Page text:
“I’m lucky be­cause a lot of pro­duc­ers cre­ate fan­tas­tic things but don’t like to talk about them­selves, but you’ve got to be able to sell your­self. One of the rea­sons my ven­ture has done so well is be­cause I al­ways put my­self out there and tell ev­ery­one what I’m do­ing. I don’t see it as sell­ing, I see it as talk­ing,” she says.

The long list of ac­co­lades keeps on grow­ing and last year, as well as be­ing flown to Japan to sell her prod­ucts in the coun­try’s equiv­a­lent of Har­rods, Kate re­ceived a call from Wim­ble­don. Now, each June, bun­dles of Gower Cot­tage Brown­ies grace the white-clothed ta­bles of the cen­tre court lounge: “I’m in a lit­tle cot­tage in Wales and now I’m sup­ply­ing Wim­ble­don! I pinch my­self daily about how far we’ve come!”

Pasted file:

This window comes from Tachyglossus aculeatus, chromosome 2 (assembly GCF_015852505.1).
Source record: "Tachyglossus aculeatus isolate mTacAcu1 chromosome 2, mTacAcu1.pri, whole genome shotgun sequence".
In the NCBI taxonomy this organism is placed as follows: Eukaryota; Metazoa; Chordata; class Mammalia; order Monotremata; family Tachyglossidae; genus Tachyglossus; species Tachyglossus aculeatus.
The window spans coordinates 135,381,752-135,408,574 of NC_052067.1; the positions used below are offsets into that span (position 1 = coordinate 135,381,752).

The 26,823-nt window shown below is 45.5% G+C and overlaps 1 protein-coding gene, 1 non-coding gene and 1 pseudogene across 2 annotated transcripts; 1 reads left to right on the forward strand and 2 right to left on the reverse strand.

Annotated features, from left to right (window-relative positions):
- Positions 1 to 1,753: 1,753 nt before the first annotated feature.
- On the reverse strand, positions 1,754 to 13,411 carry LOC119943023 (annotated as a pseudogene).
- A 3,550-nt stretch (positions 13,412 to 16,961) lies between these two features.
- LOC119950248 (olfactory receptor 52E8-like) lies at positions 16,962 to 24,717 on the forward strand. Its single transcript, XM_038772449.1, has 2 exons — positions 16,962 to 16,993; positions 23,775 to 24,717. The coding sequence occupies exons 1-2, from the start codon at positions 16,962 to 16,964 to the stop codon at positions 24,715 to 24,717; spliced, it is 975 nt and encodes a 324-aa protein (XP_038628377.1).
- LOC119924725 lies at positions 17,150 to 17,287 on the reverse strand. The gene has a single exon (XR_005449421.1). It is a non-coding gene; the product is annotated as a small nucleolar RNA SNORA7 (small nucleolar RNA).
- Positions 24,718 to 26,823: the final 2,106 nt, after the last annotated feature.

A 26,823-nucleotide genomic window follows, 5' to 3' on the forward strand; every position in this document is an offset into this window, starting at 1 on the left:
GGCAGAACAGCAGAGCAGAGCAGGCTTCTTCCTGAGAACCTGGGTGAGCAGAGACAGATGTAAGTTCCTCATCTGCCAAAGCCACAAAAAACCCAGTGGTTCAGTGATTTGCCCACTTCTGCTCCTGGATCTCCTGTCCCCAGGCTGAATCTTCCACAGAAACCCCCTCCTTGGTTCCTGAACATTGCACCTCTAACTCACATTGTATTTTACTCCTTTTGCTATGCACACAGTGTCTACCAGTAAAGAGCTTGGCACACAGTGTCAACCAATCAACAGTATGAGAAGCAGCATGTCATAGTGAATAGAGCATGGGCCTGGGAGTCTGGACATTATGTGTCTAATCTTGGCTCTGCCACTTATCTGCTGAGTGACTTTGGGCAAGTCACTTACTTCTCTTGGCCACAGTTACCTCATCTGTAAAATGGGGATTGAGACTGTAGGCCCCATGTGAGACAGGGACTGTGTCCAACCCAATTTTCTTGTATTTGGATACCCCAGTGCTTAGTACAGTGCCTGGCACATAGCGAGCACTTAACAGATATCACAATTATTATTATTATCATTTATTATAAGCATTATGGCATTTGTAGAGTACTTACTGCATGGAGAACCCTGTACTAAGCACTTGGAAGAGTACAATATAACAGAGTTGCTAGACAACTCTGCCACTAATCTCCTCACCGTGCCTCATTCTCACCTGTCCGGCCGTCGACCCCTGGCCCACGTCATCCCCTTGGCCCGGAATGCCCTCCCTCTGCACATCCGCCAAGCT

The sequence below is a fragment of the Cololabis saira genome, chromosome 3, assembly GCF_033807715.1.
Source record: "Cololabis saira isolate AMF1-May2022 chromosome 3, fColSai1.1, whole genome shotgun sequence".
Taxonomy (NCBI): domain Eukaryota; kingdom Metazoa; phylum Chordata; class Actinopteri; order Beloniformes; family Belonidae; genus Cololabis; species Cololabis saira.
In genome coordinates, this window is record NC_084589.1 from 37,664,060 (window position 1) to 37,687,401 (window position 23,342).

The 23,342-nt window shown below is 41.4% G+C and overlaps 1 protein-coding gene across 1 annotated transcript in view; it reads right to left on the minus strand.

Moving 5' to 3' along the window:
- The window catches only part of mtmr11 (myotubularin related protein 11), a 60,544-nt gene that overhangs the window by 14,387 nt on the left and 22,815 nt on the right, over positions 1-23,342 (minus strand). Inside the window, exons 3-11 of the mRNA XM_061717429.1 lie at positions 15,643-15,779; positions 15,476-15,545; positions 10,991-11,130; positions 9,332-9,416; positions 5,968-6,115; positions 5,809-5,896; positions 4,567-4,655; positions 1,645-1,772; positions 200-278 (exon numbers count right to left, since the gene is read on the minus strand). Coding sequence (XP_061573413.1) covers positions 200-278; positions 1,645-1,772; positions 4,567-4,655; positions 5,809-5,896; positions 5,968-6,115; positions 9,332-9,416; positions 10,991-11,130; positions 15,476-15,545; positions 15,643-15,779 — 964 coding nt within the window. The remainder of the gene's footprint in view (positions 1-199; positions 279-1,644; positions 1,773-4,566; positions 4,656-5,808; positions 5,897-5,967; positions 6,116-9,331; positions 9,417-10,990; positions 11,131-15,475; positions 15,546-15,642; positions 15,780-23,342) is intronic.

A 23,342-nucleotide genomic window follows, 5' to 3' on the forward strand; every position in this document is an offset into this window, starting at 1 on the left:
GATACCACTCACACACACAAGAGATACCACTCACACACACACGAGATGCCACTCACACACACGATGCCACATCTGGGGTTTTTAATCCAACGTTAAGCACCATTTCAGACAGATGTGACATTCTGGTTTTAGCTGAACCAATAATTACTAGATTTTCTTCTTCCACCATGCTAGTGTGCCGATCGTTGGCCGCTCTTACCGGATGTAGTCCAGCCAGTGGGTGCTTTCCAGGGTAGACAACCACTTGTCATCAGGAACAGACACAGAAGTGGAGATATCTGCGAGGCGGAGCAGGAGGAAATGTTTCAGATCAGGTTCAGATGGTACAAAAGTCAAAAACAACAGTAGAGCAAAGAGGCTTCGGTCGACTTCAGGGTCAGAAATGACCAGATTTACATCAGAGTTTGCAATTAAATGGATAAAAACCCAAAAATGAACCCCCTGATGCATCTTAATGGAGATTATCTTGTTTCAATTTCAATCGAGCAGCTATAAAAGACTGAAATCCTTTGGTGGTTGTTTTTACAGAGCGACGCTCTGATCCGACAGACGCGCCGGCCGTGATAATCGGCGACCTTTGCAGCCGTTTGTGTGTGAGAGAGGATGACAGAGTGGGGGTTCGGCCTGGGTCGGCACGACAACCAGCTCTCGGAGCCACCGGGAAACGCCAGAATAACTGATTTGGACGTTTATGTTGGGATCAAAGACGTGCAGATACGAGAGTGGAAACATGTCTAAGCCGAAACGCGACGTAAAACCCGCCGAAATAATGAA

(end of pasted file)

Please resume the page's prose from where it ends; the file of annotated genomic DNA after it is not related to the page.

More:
But while busi­ness is boom­ing, Kate is adamant she doesn’t want to run a fac­tory: “Peo­ple ask if I want to stock su­per­mar­kets, but I ab­so­lutely don’t as we’d lose our au­then­tic­ity.” It’s been over a decade since she sold that first brownie in the vil­lage shop, and now Kate’s run­ning a small em­pire. While she has out­grown her orig­i­nal oven, it’s heart­en­ing to know that, de­spite huge pop­u­lar­ity, Gower Cot­tage Brown­ies are still be­ing made in Gower Cot­tage – a true cot­tage in­dus­try if ever there was one.

Find out more at gow­er­cot­tage­brown­ies.co.uk.

ABOVE Kate’s brown­ies, made us­ing her own se­cret recipe, are still be­ing made in Gower Cot­tage, the home she moved to 13 years ago

ABOVE Kate also sells a range of brownie but­ters; she posts her beau­ti­fully pack­aged brown­ies out to cus­tomers across the coun­try BELOW Orig­i­nally from the Gower area, to which the cou­ple re­turned af­ter a spell in Swe­den, hus­band Rob helps to man­age the busi­ness